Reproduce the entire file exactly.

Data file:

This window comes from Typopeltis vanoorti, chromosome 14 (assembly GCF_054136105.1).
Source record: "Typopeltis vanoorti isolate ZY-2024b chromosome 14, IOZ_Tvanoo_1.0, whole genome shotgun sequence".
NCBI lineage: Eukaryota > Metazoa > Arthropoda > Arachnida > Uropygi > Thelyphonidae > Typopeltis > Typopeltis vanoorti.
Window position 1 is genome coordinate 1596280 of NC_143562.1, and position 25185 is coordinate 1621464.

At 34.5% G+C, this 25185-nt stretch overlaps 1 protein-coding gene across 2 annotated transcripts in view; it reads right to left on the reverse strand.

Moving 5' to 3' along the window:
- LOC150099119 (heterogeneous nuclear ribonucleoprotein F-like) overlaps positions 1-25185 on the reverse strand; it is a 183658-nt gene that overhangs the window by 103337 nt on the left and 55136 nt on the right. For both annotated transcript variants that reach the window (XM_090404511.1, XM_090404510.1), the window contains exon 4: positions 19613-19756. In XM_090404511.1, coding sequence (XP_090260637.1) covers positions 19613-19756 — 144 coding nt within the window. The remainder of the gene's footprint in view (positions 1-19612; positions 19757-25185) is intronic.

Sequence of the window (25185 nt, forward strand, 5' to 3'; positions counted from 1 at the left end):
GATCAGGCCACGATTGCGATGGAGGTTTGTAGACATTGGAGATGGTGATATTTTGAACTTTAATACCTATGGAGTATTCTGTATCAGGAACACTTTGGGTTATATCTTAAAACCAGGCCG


This window comes from Typopeltis vanoorti, chromosome 14 (assembly GCF_054136105.1).
Source record: "Typopeltis vanoorti isolate ZY-2024b chromosome 14, IOZ_Tvanoo_1.0, whole genome shotgun sequence".
NCBI lineage: Eukaryota > Metazoa > Arthropoda > Arachnida > Uropygi > Thelyphonidae > Typopeltis > Typopeltis vanoorti.
Window position 1 is genome coordinate 1596280 of NC_143562.1, and position 25185 is coordinate 1621464.

At 34.5% G+C, this 25185-nt stretch overlaps 1 protein-coding gene across 2 annotated transcripts in view; it reads right to left on the reverse strand.

Moving 5' to 3' along the window:
- LOC150099119 (heterogeneous nuclear ribonucleoprotein F-like) overlaps positions 1-25185 on the reverse strand; it is a 183658-nt gene that overhangs the window by 103337 nt on the left and 55136 nt on the right. For both annotated transcript variants that reach the window (XM_090404511.1, XM_090404510.1), the window contains exon 4: positions 19613-19756. In XM_090404511.1, coding sequence (XP_090260637.1) covers positions 19613-19756 — 144 coding nt within the window. The remainder of the gene's footprint in view (positions 1-19612; positions 19757-25185) is intronic.

Sequence of the window (25185 nt, forward strand, 5' to 3'; positions counted from 1 at the left end):
GATCAGGCCACGATTGCGATGGAGGTTTGTAGACATTGGAGATGGTGATATTTTGAACTTTAATACCTATGGAGTATTCTGTATCAGGAACACTTTGGGTTATATCTTAAAACCAGGCCG